For years, people have been using GPS tracking for a lot more than just receiving turn-by-turn directions. Are you curious about what your cat is up to at night while you’re fast asleep? Just put a GPS tracker on its collar and let technology take care of the rest. Are you sick and tired of losing your keys all the time and finally want to do something about it? Put a GPS tracker on your key ring and, with the right app by your side, you’ll never lose track of them again.

scotland police

Law enforcement agencies around the world have also been using GPS technology to combat a wide range of issues in our society. Case in point: Officials in Scotland are using GPS tracking in association with alcohol testing to help keep an eye on offenders in the area. Their efforts, which are already a tremendous success, are directly responsible for bringing conviction rates for repeat offenders to a 17-year low.

GPS Tracking and Scotland: Fighting a Problem

The use of GPS technology is just one small but essential part of a much larger whole. People who have been convicted of alcohol-related offenses, particularly driving offenses, can be ordered to have their sweat tested for alcohol limits by the Scottish government as a part of their rehabilitation program. This, coupled with the GPS-tagging technology, helps keep an eye on their whereabouts. This is being done in an effort to avoid rushing repeat offenders to jail as the only option. Given the major declines across the board and the positive results with young people in particular, the program already seems to be working.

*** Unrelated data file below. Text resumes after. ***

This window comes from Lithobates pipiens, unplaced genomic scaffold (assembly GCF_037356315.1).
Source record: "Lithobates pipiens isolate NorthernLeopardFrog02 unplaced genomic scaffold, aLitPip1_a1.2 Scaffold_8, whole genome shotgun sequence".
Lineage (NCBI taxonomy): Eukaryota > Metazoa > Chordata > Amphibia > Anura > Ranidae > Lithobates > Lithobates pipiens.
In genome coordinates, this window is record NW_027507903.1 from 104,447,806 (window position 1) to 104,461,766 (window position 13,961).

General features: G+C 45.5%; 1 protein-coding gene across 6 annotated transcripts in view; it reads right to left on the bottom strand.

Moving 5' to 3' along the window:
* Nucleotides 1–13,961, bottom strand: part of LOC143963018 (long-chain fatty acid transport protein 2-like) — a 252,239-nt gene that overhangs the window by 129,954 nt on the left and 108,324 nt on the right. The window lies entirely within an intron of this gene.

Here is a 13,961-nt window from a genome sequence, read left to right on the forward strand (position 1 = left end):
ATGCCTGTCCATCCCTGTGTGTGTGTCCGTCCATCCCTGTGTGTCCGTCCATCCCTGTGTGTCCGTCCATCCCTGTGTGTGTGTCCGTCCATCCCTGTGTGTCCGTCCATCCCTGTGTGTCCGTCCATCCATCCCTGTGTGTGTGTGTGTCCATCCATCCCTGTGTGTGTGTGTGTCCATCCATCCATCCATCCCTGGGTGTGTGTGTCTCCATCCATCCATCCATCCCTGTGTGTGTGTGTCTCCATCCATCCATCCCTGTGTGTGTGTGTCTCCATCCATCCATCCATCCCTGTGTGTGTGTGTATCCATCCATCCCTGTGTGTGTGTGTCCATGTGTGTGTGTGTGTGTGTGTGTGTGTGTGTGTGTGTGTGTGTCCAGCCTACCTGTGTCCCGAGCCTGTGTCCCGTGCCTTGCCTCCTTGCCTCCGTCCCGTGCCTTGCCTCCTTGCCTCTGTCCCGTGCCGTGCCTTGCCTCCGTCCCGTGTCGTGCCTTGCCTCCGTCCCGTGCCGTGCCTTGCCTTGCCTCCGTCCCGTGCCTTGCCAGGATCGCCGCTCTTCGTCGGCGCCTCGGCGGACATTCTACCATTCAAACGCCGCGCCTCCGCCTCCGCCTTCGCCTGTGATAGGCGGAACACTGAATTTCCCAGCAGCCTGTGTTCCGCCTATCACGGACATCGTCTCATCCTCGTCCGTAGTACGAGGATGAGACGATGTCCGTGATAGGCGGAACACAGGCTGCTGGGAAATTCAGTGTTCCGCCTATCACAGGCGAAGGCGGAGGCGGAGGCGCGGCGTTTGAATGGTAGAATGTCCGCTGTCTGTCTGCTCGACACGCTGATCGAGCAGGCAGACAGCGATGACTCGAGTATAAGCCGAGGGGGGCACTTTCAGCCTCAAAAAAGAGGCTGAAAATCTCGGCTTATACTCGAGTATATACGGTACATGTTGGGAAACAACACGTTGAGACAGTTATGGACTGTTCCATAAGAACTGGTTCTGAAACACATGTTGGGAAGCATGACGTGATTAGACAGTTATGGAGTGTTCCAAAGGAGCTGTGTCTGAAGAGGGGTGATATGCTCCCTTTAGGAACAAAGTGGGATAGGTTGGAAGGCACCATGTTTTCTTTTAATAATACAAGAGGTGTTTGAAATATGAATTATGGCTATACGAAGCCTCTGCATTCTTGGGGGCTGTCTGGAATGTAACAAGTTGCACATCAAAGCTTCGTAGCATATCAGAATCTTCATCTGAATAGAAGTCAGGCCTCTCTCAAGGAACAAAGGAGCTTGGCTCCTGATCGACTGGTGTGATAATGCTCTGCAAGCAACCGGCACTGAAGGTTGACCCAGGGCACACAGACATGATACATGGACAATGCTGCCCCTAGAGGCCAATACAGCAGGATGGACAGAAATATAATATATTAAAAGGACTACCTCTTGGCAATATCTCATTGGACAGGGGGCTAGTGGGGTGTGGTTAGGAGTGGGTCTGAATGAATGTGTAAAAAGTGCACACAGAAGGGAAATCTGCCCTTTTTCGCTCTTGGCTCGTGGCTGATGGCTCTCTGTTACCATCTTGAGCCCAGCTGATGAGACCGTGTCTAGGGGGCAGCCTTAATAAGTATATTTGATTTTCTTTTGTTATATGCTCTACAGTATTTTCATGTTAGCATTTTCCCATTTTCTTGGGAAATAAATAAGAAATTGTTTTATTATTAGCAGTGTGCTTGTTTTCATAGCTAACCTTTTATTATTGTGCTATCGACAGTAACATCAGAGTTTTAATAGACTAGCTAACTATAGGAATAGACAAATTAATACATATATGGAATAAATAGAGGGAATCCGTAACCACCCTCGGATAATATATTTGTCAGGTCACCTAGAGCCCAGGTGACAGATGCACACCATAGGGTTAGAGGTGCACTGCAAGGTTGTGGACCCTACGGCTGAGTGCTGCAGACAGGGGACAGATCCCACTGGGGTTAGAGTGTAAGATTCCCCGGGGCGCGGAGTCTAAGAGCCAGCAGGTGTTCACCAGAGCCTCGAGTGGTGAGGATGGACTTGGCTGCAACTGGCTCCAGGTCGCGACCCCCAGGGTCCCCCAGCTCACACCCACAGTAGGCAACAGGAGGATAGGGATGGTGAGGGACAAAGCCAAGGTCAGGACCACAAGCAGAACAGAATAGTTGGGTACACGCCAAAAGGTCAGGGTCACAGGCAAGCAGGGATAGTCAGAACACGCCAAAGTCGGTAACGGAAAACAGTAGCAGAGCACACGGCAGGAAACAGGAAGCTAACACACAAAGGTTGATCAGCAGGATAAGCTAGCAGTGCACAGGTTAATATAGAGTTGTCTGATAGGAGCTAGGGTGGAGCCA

A representative from the Scottish government, Michael Matheson, said that there are always going to be crimes in which jailing someone is the most logical course of action to take. However, so many offenses — particularly those involving drugs or alcohol — need to embrace a much more reasonable response for long-term success. International research has long suggested that merely jailing someone is NOT the best way to prevent the person from offending again in the future.